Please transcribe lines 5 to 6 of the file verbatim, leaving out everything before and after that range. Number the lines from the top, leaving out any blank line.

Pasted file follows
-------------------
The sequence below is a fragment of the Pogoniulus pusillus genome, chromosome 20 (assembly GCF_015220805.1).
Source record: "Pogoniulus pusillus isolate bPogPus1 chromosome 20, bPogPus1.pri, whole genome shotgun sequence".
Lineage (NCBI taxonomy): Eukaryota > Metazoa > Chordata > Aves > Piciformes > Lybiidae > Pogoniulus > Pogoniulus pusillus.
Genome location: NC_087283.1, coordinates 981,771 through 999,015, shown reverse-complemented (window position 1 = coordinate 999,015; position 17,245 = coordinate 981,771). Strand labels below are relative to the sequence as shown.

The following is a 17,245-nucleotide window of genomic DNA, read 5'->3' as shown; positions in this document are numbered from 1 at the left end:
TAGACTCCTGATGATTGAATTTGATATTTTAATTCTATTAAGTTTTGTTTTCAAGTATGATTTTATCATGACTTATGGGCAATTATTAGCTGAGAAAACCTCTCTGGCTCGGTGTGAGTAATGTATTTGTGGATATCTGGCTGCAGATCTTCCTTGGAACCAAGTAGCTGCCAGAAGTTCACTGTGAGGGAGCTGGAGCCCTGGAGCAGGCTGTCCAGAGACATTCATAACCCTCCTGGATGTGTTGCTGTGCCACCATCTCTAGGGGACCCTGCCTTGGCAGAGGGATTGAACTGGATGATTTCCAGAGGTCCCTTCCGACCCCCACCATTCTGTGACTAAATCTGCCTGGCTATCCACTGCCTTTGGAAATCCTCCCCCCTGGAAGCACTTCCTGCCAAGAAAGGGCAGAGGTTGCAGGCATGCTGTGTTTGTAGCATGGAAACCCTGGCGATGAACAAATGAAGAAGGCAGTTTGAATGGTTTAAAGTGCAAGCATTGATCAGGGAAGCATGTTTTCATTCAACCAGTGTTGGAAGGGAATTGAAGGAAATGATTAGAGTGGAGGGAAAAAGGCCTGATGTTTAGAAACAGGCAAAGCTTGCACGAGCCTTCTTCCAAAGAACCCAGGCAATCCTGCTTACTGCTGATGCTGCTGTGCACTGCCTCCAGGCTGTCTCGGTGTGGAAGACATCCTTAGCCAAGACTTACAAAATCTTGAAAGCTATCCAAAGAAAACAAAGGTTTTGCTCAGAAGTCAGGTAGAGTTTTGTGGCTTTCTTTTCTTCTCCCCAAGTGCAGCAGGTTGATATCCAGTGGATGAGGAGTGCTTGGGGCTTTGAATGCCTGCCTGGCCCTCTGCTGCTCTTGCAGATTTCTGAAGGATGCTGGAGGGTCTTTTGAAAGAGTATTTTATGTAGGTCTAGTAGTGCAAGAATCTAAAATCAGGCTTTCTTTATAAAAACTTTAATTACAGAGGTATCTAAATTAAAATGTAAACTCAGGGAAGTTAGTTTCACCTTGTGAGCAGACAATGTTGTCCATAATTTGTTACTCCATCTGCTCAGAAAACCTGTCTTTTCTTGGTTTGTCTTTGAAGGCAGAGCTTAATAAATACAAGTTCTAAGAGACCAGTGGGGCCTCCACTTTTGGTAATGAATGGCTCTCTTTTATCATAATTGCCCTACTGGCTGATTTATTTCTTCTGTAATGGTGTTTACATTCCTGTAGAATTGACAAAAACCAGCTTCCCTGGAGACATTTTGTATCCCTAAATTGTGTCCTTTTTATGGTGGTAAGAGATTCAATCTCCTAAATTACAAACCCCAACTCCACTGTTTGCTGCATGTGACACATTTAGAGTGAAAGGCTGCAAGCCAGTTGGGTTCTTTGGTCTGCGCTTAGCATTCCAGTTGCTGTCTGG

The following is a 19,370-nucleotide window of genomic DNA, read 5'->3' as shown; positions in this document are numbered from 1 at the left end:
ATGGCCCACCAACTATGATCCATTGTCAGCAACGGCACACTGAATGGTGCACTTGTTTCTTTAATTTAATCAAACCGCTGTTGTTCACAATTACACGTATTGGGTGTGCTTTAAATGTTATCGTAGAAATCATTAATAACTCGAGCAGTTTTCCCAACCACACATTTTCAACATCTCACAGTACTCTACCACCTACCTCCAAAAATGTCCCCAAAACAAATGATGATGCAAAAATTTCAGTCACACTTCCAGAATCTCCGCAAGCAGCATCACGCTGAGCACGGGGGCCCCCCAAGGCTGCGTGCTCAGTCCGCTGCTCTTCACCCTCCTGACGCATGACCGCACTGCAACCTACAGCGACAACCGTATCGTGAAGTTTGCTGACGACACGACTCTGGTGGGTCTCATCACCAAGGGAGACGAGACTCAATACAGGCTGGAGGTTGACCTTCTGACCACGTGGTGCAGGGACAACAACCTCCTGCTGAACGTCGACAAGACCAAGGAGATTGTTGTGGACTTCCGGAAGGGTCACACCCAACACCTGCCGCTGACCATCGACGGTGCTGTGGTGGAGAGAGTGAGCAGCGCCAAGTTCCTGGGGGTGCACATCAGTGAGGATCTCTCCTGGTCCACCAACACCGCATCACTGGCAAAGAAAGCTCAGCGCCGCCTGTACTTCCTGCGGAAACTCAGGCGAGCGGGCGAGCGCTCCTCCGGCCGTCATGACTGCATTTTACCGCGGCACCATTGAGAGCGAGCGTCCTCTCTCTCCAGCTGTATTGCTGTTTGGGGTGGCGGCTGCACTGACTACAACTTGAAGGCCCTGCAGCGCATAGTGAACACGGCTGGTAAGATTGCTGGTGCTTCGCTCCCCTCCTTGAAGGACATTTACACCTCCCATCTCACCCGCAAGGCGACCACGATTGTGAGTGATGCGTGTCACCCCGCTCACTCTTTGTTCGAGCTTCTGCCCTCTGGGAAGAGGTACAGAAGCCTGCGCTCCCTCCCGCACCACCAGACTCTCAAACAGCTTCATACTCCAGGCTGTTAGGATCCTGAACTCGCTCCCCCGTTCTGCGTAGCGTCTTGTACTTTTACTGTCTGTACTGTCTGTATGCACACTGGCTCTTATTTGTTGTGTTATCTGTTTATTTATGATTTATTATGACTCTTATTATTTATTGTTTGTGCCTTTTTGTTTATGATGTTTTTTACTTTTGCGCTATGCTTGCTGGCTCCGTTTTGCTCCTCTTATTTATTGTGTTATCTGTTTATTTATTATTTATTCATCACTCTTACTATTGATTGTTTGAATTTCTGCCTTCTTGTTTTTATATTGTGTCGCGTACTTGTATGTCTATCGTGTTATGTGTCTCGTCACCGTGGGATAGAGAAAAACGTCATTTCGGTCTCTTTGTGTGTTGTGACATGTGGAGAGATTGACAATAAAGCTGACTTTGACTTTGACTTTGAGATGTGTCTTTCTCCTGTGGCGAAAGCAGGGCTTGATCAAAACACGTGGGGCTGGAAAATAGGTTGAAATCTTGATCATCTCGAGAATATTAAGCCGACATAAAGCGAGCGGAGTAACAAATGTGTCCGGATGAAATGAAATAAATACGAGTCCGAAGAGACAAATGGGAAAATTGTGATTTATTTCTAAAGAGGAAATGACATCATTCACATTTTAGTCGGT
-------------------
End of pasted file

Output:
The following is a 17,245-nucleotide window of genomic DNA, read 5'->3' as shown; positions in this document are numbered from 1 at the left end:
TAGACTCCTGATGATTGAATTTGATATTTTAATTCTATTAAGTTTTGTTTTCAAGTATGATTTTATCATGACTTATGGGCAATTATTAGCTGAGAAAACCTCTCTGGCTCGGTGTGAGTAATGTATTTGTGGATATCTGGCTGCAGATCTTCCTTGGAACCAAGTAGCTGCCAGAAGTTCACTGTGAGGGAGCTGGAGCCCTGGAGCAGGCTGTCCAGAGACATTCATAACCCTCCTGGATGTGTTGCTGTGCCACCATCTCTAGGGGACCCTGCCTTGGCAGAGGGATTGAACTGGATGATTTCCAGAGGTCCCTTCCGACCCCCACCATTCTGTGACTAAATCTGCCTGGCTATCCACTGCCTTTGGAAATCCTCCCCCCTGGAAGCACTTCCTGCCAAGAAAGGGCAGAGGTTGCAGGCATGCTGTGTTTGTAGCATGGAAACCCTGGCGATGAACAAATGAAGAAGGCAGTTTGAATGGTTTAAAGTGCAAGCATTGATCAGGGAAGCATGTTTTCATTCAACCAGTGTTGGAAGGGAATTGAAGGAAATGATTAGAGTGGAGGGAAAAAGGCCTGATGTTTAGAAACAGGCAAAGCTTGCACGAGCCTTCTTCCAAAGAACCCAGGCAATCCTGCTTACTGCTGATGCTGCTGTGCACTGCCTCCAGGCTGTCTCGGTGTGGAAGACATCCTTAGCCAAGACTTACAAAATCTTGAAAGCTATCCAAAGAAAACAAAGGTTTTGCTCAGAAGTCAGGTAGAGTTTTGTGGCTTTCTTTTCTTCTCCCCAAGTGCAGCAGGTTGATATCCAGTGGATGAGGAGTGCTTGGGGCTTTGAATGCCTGCCTGGCCCTCTGCTGCTCTTGCAGATTTCTGAAGGATGCTGGAGGGTCTTTTGAAAGAGTATTTTATGTAGGTCTAGTAGTGCAAGAATCTAAAATCAGGCTTTCTTTATAAAAACTTTAATTACAGAGGTATCTAAATTAAAATGTAAACTCAGGGAAGTTAGTTTCACCTTGTGAGCAGACAATGTTGTCCATAATTTGTTACTCCATCTGCTCAGAAAACCTGTCTTTTCTTGGTTTGTCTTTGAAGGCAGAGCTTAATAAATACAAGTTCTAAGAGACCAGTGGGGCCTCCACTTTTGGTAATGAATGGCTCTCTTTTATCATAATTGCCCTACTGGCTGATTTATTTCTTCTGTAATGGTGTTTACATTCCTGTAGAATTGACAAAAACCAGCTTCCCTGGAGACATTTTGTATCCCTAAATTGTGTCCTTTTTATGGTGGTAAGAGATTCAATCTCCTAAATTACAAACCCCAACTCCACTGTTTGCTGCATGTGACACATTTAGAGTGAAAGGCTGCAAGCCAGTTGGGTTCTTTGGTCTGCGCTTAGCATTCCAGTTGCTGTCTGG